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Alabama’s youngest, first black poet laureate is a force of southern pride

Alabama’s youngest, first black poet laureate is a force of southern pride

October 15, 2021 at 10:00am

Alumna Ashley M. Jones is the youngest and first person of color to be named Poet Laureate of Alabama, a position created 91 years ago.

Being named poet laureate of her home state was long a dream for Jones, but not one she thought she would achieve so soon.

“This is the first year we have had someone of color, period,” Jones said. “So it is not that I am the first black. It is I am the first anybody who is not white.”

Jones always wanted to go to school in the south, specifically Florida. FIU’s Master of Fine Arts in Creative Writing was a no brainer for Jones when she saw the lineup of professors – ones that would make a lasting impact in Jones’ life. After graduation, the Alabama native went back to her roots. Much of her work focuses on social issues and politics, challenging the narrative that the south is to blame for the sins of the nation.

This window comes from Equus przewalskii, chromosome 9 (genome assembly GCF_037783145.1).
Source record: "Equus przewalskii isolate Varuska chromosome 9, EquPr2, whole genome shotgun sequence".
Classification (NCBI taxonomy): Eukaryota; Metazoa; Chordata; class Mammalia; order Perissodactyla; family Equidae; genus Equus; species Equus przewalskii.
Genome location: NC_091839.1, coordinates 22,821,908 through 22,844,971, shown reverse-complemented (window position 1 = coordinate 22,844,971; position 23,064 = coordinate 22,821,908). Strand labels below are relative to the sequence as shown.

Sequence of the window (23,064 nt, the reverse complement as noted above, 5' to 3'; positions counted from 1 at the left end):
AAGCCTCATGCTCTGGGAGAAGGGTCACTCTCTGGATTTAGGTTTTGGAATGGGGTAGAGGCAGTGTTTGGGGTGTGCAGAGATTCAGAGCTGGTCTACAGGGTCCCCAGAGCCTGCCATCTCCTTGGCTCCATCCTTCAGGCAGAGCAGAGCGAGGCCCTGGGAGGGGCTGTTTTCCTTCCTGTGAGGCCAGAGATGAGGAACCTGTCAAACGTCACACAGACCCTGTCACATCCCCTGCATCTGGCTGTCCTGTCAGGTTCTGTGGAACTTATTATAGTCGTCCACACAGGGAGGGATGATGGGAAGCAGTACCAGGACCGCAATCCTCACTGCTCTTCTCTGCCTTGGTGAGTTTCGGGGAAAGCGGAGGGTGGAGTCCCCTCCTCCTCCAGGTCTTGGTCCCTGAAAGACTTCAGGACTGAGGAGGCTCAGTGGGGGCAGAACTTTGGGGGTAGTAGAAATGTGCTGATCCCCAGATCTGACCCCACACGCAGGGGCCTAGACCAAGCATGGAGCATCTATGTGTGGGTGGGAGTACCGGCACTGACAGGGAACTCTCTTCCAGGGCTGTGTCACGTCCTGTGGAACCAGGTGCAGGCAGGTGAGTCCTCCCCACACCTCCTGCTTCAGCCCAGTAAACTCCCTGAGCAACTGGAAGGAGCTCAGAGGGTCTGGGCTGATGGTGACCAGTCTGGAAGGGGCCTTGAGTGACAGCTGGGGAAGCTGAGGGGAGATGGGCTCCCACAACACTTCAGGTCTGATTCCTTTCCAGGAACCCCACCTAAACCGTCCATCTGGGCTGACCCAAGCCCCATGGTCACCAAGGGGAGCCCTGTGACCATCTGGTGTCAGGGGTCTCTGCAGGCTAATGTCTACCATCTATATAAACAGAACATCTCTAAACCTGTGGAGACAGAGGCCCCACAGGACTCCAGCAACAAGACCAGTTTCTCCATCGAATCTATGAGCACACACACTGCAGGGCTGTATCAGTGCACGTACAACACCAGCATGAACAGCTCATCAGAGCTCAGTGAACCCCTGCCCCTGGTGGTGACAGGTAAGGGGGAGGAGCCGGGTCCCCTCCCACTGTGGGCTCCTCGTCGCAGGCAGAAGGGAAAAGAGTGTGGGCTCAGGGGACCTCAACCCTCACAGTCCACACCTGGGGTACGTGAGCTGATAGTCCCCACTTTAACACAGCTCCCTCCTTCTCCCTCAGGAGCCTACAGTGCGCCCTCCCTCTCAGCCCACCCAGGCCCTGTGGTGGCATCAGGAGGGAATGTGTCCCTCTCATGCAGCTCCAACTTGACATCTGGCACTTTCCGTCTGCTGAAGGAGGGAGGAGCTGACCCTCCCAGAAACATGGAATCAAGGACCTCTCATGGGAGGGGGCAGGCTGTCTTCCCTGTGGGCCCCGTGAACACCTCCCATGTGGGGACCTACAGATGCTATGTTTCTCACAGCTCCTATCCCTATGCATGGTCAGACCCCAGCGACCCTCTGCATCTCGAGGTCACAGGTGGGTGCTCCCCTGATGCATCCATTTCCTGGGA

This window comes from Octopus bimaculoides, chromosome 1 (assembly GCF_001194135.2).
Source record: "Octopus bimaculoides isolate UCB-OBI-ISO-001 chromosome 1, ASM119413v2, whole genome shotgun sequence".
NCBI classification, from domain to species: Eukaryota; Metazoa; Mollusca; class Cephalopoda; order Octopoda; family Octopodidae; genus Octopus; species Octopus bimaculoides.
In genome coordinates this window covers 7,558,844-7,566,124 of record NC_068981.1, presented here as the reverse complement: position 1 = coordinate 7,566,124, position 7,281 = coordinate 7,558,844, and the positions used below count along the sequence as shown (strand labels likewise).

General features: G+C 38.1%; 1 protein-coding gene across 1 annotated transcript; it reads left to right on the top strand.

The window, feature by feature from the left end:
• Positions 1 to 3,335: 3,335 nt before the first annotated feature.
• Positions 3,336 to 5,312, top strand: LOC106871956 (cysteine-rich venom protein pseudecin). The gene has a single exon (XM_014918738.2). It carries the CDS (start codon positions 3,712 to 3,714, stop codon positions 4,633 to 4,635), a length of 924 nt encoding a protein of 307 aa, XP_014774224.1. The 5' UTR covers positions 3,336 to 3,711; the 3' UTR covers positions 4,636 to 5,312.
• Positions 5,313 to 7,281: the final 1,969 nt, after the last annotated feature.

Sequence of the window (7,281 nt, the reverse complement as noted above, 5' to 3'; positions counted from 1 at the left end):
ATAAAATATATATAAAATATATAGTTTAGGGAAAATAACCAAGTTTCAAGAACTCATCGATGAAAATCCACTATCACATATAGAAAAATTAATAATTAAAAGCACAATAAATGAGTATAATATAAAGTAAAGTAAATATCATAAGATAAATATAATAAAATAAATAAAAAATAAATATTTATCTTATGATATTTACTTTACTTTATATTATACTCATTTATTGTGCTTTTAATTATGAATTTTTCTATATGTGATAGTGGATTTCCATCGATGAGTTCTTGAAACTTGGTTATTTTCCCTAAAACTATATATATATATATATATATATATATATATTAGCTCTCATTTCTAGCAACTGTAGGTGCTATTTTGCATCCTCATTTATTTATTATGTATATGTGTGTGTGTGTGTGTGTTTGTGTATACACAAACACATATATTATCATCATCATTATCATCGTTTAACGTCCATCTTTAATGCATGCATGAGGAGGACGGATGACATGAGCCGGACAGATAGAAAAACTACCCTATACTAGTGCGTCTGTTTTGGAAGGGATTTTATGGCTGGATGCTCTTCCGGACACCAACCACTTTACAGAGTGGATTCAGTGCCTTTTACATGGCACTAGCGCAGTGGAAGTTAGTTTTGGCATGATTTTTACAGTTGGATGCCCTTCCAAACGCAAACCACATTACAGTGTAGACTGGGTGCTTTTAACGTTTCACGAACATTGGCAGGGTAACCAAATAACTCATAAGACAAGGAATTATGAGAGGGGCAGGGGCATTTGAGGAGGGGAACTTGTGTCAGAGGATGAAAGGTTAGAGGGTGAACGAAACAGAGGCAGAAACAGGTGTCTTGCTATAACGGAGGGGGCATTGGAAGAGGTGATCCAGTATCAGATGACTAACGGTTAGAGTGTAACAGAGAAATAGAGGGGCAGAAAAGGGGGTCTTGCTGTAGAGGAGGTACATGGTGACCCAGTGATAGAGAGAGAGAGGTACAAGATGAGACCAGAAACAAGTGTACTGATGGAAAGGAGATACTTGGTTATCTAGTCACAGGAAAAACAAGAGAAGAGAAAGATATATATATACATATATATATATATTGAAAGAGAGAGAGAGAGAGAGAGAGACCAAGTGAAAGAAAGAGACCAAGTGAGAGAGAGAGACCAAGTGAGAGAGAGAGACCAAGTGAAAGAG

“Hopefully, as poet laureate, I can shine some light on the work that is being done that is positive and just remind people that the south is still part of the U.S.,” Jones said.

In addition to being the face of poetry, Jones teaches at Converse College and Alabama School of Fine Arts, codirects the PEN American chapter in Birmingham, and runs a nonprofit called the Magic City Poetry Festival. The festival takes inspiration from the O, Miami Poetry Festival – a festival started by fellow FIU alumnus P. Scott Cunningham.

Much of her inspiration stems from her time at FIU.

“The M.F.A. program at FIU is very unique in that the professors don’t force you to write like them,” Jones said. “The professors were very focused on helping us become the best us.”

Denise Duhamel, Campbell McGrath, Julie Marie Wade and Donna Weir-Soley played instrumental roles in the poet laureate’s life. With them, she felt validated in her work – something she’s carried with her into her own teaching career.

“Denise is always showing me new ways to do form,” Jones said. “Campbell is just a genius in every way. Dr. Weir-Soley is a really important mentor of mine who’s been incredible in showing me black women poets and how I can follow in their legacy. Julie is just the hardest working poet on the planet.”

Jones is taking a page out of Wade’s book. She has written three poetry collections: Magic City Gospel, dark // thing and Reparations Now!. She’s not done yet. Jones just signed a book deal to write a book of poetry criticism – something she did not expect ever to do. But the advice of from one professor still influences her today.

“Campbell told us when we were in grad school you have to write a book of criticism,” Jones said. “So I was like, well, Campbell said it.”